Shipping needs to focus on recruitment and upskilling to avoid imminent crewing crisis

Aug 10 2021


Predictions of a seafarer shortage by 2026 highlight the importance of prioritising competencies and skill building, says Danica Crewing Specialists.

Managing Director Henrik Jensen warns: “We need to act now to enhance training, knowledge and leadership skills to bring more officers to the desired level and address any shortfalls, while also future-proofing our workforce.”



Adding his crewing industry perspective to analysis of the recently-published ICS/Bimco Seafarer Workforce Report, Mr Jensen said: “The reality is a little more complex than just a question of numbers. We need officers who are competent to fulfil the roles required of them onboard and to meet the specific needs of their employer.”



Danica, which provides crew for a range of high-level shipping companies, utilises robust screening programmes within its seafarer recruitment and placement procedures to ensure customers’ specific crewing needs are met. Mr Jensen reported that up to 50% of new applicants do not meet the company’s stringent entry requirements, either due to a lack of experience, skills, knowledge or a lack of leadership abilities. 



“This is why it is so important for seafarers to upskill as much as possible and for officers to undergo leadership training to ensure they are able to meet the demands of the evolving shipping industry,” he explained. “You don’t have to be working in the crewing sector for long to realise that we already have a serious shortage of talent – even putting aside the problems caused by the pandemic.”



“I also strongly believe that we must provide cadet berths and opportunities for young recruits to enter the shipping industry and progress their careers, to ensure we build a robust crewing pipeline.” he added.



In addition, crew availability is impacted by today’s seafarers’ preference for longer vacations and the need for crew to attend courses during their leave time for renewal of their certificates etc. Mr Jensen advised: “We have moved from a ‘manning factor’ – the ratio between crew onboard and crew on leave - of 1.5 about ten years ago to more like 1.8 now. And for companies operating a ‘back-to-back’ policy, with two sets of top officers for each vessel, the manning factor is 2.”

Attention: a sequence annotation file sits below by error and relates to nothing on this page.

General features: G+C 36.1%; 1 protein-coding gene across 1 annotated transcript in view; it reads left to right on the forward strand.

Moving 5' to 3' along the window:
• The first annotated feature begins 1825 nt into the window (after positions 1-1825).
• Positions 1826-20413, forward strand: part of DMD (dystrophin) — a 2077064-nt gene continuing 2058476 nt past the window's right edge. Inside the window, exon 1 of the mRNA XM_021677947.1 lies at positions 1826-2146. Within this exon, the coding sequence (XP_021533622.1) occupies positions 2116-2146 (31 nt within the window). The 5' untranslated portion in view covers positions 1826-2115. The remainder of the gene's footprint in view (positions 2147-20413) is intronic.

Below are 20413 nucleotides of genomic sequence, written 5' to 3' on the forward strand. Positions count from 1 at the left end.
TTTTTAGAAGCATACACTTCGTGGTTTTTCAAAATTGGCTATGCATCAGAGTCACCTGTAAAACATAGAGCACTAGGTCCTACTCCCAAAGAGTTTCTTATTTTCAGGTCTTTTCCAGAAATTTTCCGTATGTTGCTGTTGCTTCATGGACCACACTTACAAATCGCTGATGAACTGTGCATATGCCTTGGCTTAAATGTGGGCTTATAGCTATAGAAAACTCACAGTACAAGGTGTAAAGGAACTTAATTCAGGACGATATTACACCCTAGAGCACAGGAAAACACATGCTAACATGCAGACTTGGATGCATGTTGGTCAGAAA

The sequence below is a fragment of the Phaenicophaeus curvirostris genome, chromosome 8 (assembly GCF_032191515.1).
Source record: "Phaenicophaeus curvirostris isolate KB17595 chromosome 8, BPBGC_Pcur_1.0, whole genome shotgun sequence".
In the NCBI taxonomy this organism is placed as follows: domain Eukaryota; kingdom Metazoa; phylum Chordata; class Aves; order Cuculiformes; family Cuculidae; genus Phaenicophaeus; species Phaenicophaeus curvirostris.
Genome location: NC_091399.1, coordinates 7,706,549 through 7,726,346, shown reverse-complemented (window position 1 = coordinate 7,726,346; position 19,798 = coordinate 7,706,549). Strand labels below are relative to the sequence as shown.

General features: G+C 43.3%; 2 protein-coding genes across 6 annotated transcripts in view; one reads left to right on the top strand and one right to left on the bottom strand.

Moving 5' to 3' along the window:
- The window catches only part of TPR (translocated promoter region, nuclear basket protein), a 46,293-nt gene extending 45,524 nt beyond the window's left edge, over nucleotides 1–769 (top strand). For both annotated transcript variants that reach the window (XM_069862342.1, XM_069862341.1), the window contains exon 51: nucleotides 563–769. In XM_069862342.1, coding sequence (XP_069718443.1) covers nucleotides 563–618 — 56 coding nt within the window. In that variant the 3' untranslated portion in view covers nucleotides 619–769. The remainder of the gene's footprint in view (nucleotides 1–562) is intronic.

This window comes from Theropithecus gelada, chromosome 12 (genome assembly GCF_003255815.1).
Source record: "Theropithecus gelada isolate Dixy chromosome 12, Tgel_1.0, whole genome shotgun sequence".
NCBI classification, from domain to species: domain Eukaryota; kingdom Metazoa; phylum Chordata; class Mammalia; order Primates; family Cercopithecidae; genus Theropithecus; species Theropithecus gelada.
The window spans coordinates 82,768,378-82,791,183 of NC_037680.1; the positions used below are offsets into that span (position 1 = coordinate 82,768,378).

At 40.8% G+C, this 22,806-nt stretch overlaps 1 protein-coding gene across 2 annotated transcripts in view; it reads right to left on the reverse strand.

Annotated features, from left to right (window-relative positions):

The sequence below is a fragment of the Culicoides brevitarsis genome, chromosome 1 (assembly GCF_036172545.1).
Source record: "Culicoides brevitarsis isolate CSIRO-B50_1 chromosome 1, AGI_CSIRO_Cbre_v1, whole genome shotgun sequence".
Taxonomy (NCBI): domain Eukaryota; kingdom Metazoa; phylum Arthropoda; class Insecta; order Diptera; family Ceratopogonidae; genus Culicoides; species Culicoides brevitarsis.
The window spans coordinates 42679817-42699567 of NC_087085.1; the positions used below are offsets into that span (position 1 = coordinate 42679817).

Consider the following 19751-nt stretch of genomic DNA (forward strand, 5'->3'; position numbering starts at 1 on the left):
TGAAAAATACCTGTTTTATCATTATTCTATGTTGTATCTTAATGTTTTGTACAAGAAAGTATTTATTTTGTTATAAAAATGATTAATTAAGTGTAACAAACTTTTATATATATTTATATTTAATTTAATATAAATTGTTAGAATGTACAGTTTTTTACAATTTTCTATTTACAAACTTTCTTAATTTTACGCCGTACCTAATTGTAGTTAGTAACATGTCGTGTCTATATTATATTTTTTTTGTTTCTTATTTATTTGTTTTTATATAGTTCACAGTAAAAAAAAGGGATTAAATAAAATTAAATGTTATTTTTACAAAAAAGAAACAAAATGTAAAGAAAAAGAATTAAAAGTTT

With an ageing seafarer population, attracting ‘young blood’ to the industry is essential. Mr Jensen believes that shipping needs to modernise its approach to recruitment and retention in order to appeal to Generation Z. 



“With strong competition for young talent, particularly from the IT sector, the maritime industry needs to work harder to promote itself and the opportunities it can offer,” said Mr Jensen. “Generation Z’s expectations from the workplace are different. They are seeking a fulfilling career with plenty of opportunities, as well as a good work-life balance and environmental and ethical principles.



Urging the industry to do all it can to combat negative stories in the mainstream media, Mr Jensen commented: “The shipping industry still offers a fulfilling and varied professional career, both at sea and ashore, and we need to work together to ensure this message is conveyed to talented young people who can bring their enthusiasm and a fresh perspective to our maritime community.”



 



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